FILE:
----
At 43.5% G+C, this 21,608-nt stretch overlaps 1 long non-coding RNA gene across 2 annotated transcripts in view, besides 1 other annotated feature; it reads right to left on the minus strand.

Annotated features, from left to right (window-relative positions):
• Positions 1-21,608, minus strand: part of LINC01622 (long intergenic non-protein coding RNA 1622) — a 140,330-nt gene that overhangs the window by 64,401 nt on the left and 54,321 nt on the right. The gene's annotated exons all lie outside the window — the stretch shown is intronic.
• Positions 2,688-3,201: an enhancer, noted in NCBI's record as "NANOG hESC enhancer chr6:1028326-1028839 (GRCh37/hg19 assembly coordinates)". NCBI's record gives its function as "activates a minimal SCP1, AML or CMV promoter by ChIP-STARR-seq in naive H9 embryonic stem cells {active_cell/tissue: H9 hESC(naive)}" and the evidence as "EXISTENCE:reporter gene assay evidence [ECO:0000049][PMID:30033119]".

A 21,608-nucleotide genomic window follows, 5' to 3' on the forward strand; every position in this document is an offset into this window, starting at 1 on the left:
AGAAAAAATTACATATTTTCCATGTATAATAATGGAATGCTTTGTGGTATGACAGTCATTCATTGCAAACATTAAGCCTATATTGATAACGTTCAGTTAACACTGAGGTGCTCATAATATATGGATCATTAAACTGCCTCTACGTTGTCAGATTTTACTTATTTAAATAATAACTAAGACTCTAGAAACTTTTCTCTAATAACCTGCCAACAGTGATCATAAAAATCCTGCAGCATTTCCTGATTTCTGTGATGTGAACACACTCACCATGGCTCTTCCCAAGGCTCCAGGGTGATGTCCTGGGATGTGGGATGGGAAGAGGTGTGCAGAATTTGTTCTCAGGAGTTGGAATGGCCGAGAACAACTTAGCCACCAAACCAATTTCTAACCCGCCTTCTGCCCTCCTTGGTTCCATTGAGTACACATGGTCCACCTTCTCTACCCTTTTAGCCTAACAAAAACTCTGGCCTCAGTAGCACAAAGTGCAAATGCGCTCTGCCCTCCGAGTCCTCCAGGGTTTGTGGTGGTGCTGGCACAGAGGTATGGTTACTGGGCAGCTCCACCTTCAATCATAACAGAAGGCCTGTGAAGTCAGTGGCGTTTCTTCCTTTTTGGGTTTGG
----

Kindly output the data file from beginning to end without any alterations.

At 43.5% G+C, this 21,608-nt stretch overlaps 1 long non-coding RNA gene across 2 annotated transcripts in view, besides 1 other annotated feature; it reads right to left on the minus strand.

Annotated features, from left to right (window-relative positions):
• Positions 1-21,608, minus strand: part of LINC01622 (long intergenic non-protein coding RNA 1622) — a 140,330-nt gene that overhangs the window by 64,401 nt on the left and 54,321 nt on the right. The gene's annotated exons all lie outside the window — the stretch shown is intronic.
• Positions 2,688-3,201: an enhancer, noted in NCBI's record as "NANOG hESC enhancer chr6:1028326-1028839 (GRCh37/hg19 assembly coordinates)". NCBI's record gives its function as "activates a minimal SCP1, AML or CMV promoter by ChIP-STARR-seq in naive H9 embryonic stem cells {active_cell/tissue: H9 hESC(naive)}" and the evidence as "EXISTENCE:reporter gene assay evidence [ECO:0000049][PMID:30033119]".

A 21,608-nucleotide genomic window follows, 5' to 3' on the forward strand; every position in this document is an offset into this window, starting at 1 on the left:
AGAAAAAATTACATATTTTCCATGTATAATAATGGAATGCTTTGTGGTATGACAGTCATTCATTGCAAACATTAAGCCTATATTGATAACGTTCAGTTAACACTGAGGTGCTCATAATATATGGATCATTAAACTGCCTCTACGTTGTCAGATTTTACTTATTTAAATAATAACTAAGACTCTAGAAACTTTTCTCTAATAACCTGCCAACAGTGATCATAAAAATCCTGCAGCATTTCCTGATTTCTGTGATGTGAACACACTCACCATGGCTCTTCCCAAGGCTCCAGGGTGATGTCCTGGGATGTGGGATGGGAAGAGGTGTGCAGAATTTGTTCTCAGGAGTTGGAATGGCCGAGAACAACTTAGCCACCAAACCAATTTCTAACCCGCCTTCTGCCCTCCTTGGTTCCATTGAGTACACATGGTCCACCTTCTCTACCCTTTTAGCCTAACAAAAACTCTGGCCTCAGTAGCACAAAGTGCAAATGCGCTCTGCCCTCCGAGTCCTCCAGGGTTTGTGGTGGTGCTGGCACAGAGGTATGGTTACTGGGCAGCTCCACCTTCAATCATAACAGAAGGCCTGTGAAGTCAGTGGCGTTTCTTCCTTTTTGGGTTTGG